Thursday, February 23, 2017

Python streams

I've become really comfortable with Java 8's streams over the past couple years.  As a result, when I go back and do Python work, I get stream envy.  I looked around and found a couple options, but none of them were really what I'm after... something quick and dirty that will just make my syntax a bit more readable.

So I threw this together and find it quite handy.  I hope you find it helpful as well.  If you save this to a module and name it '', you can use it like the following:

    from lazy_streams import stream

    S = stream(range(250)) \
        .filter(lambda x: (x%2 == 0))
    print S.size()
    print S.take(10).to_string()
    print S.reverse().take(10).to_list()
    S1 = x: "Item %d" % x)
    print S1.first_or_else('Nothing to see')
    print stream(['Patty Cake', 'Jim Shoe', 'Justin Case']) \
        .sort(lambda x: x.split(' ')[1]) \
    print stream([[1, 2], 3, [4, 5, 6], 'seven']) \
        .flatten() \

I've tested it on lists as big as 2.5 million items and the lazy evaluation seems to work really great!

Here's the gist:

Friday, February 17, 2017

Sharing a Python generator across multiple multiprocessing processes.

Sometimes I need to do some work on a seemingly endless set of data.  I often use generators to create the endless data.  Say, for example I were trying to brute-force crack a zip file's password.  I'd create a generator that methodically and continually creates new passwords for the cracking to to use in attempting to unzip the file.

Once I have my generator in place, I have a problem.  What if I want to spread this brute-force attack across all the cores in my system to speed up this slow endless effort.  One would think that multiprocessing will solve the problem.

Well, no.  Generators aren't natively shared across processes in Python.  They're copied to each process.  This means that if you try to use the generator with multiprocessing, each process will get it's own copy of the generator and each process would get the same values from each copy.

To solve that, I devised a quick and dirty solution:  Place the generator in it's own process and then have each worker process request the next value from it via inter-process communication using the multi-processing Pipe class.

To that end, here's an example.  I post this here mainly to jog my memory next time I need to do this, but if you find it useful, great!

Wednesday, February 8, 2017

Non-freeze, single file distribution of your python project

In my job, I often have to share/distribute Python code to others on my development team or to others in sibling development teams.  These folks are technical and I can easily rely on them to have a reasonably contemporary version of Python already installed.  Thus I don't really want to completely freeze my Python project (via cxFreeze, py2app, py2exe, etc.).  Nor do I want to send my coworkers through the 'create a virtualenv, pip install -r, etc.).

I want a middle-ground.  I want to just send them a file, knowing that it contains all the required dependencies and will just run, assuming they have Python in their path.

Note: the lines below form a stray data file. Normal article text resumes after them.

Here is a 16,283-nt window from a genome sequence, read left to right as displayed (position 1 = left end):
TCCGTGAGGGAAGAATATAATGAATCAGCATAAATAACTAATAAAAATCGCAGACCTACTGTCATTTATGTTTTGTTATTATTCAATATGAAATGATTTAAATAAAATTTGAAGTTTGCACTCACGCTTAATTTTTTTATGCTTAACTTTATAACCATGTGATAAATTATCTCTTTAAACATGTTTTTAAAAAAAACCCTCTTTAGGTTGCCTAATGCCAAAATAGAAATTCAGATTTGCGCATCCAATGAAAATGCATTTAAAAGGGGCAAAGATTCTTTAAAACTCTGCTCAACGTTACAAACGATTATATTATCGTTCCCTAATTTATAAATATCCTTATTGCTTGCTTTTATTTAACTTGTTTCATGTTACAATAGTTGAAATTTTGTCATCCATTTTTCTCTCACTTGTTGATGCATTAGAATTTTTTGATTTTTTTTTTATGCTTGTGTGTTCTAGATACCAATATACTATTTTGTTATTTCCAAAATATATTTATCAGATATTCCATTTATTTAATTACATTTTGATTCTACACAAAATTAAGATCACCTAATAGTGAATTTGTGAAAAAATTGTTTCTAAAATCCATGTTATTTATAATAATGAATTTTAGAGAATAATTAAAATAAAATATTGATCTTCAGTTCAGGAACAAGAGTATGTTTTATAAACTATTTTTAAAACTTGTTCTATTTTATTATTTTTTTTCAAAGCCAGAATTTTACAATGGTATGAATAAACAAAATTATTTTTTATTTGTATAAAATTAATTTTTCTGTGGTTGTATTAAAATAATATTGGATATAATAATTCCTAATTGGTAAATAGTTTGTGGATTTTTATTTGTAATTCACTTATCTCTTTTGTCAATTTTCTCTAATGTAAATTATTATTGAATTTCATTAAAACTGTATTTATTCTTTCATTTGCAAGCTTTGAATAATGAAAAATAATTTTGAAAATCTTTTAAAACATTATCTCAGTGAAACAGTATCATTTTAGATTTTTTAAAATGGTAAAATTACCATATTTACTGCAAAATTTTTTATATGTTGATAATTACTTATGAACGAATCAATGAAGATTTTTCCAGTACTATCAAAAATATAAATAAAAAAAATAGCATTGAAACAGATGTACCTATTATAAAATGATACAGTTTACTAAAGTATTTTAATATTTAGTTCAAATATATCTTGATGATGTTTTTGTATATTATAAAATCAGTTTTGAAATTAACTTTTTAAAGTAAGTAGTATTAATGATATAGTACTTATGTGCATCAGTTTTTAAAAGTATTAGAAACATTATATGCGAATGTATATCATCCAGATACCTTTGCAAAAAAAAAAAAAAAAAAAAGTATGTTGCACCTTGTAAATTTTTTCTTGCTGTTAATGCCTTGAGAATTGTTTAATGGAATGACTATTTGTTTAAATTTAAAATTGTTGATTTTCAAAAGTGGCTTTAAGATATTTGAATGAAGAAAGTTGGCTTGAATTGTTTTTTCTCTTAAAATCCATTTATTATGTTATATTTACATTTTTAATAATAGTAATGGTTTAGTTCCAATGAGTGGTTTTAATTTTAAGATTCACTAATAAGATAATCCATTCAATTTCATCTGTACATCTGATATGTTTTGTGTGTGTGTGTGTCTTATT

I've known for a while that if you zip up a directory full of Python files and so long as the root of the zip file contains a file and you can directly run the zip file via python {}.

What I didn't know is that you can concatenate a text file containing the Python shebang ('#!/usr/bin/env python') and a python zip file and the resulting file is runnable.

#!/usr/bin/env python
PK^C^D^T^@^B^@^H^@nLHJb±gL<94>^A^@^@Ò^B^@^@^K^@^\^@__main__.pyUT    ^@^C¯,<9b>Xö,<9b>Xux^K^@^A^D«<82><90>~^D^T^@^@^@u<92>ÑkÛ0^PÆßýWܲ^GÙÐ$},^EÃÂ(<85><90>ìq ^Tûâ<88>Z<92>9<9d>º<95>±ÿ}';ÎJ`Â^O<96>ôéû~ºÓ
ÈY©1^F<93>9£4@^Q&<81><8e>O^X<88>2#tCrÌ^N0©¸<83>ÛÑw°ÌÕÂ#®Ë¾^A^PÅ >«¼h@^P;c6<8d>"^Âý=^\AB!ej<91>  <9e>g¦ñ<95>Vgé<87>ÌqÏ^RC<8a>9<99>aq^O^O<9f>Cv^U^AþXQi<88>ÛÌ®°Üx<90>µó<98>^Gl­ ´Z^B<81>^E·¾&^B^C<83>ÕÚ§
,g^LÃ=kW^Y$r­â Æ]HÉ^UÝ5AÂ[V^FC$y<80>¢a<82>y^V^U{°(Ô<9b>^XW}¤h<8f>aØ}¦^G>o<96>êu<9c>e?k<8e>,àbºÔ/ýëh´¶^LÇp^A^Ye<8b>LÕBt<85>w£hi¿&(^HÛîä<96>tÿ.^@A>

I stumbled upon a tool called pex which will automate generating these shebang/zip files.  While I found pex useful, it seems too much for my needs.  So I started cobbling together my own shebang/zip files by hand as I needed them.

Ultimately, wanted to automate this some, so I ended up creating a simple bash script (which I named '') to speed things up.  Here's that script.  Hope you find this useful.


# Creates a self-runnable, single-file deployable for your python project.
# Your python project's main entry point must be in a file named
# It will embed in the deployable every dependency you've pip-installed in
# your virtualenv .env directory.
# The deployable still requires that python is installed on the target system.

if [[ ! -d .env/lib/python2.7/site-packages ]]; then
    echo "This script must be run from a virtualenv root."
    exit 1

if [[ ! -f ]]; then
    echo "This will only work if you have a file."
    exit 1

if [[ -z "$1" ]]; then
    echo "Usage: $(basename $0) {output_filename}"
    exit 1

TMPDIR="$(mktemp -u /tmp/python.compile.XXXXXXX)"

# Create payload zip with our code (remove extra junk)
mkdir -p "$TMPDIR/deps"
zip -9 "$TMPDIR/" *
zip -d "$TMPDIR/"
zip -d "$TMPDIR/" requirements.txt
zip -d "$TMPDIR/" "$TARGET" > /dev/null

# Gather the virtualenv packages and clean them up
cp -R .env/lib/python2.7/site-packages/* "$TMPDIR/deps"
find "$TMPDIR/deps" -iname '*.pyc' -delete
find "$TMPDIR/deps" -ipath '*pip*' -delete
find "$TMPDIR/deps" -ipath '*easy_install*' -delete
find "$TMPDIR/deps" -ipath '*dist-info*' -delete

# Add the virtualenv packages to the payload
cd "$TMPDIR/deps"
zip -9 -r ../ *
cd "$CURDIR"

# Assemble the payload into a runable
echo '#!/usr/bin/env python' | cat - "$TMPDIR/" > "$TARGET"
chmod +x "$TARGET"

# Cleanup
rm -r "$TMPDIR"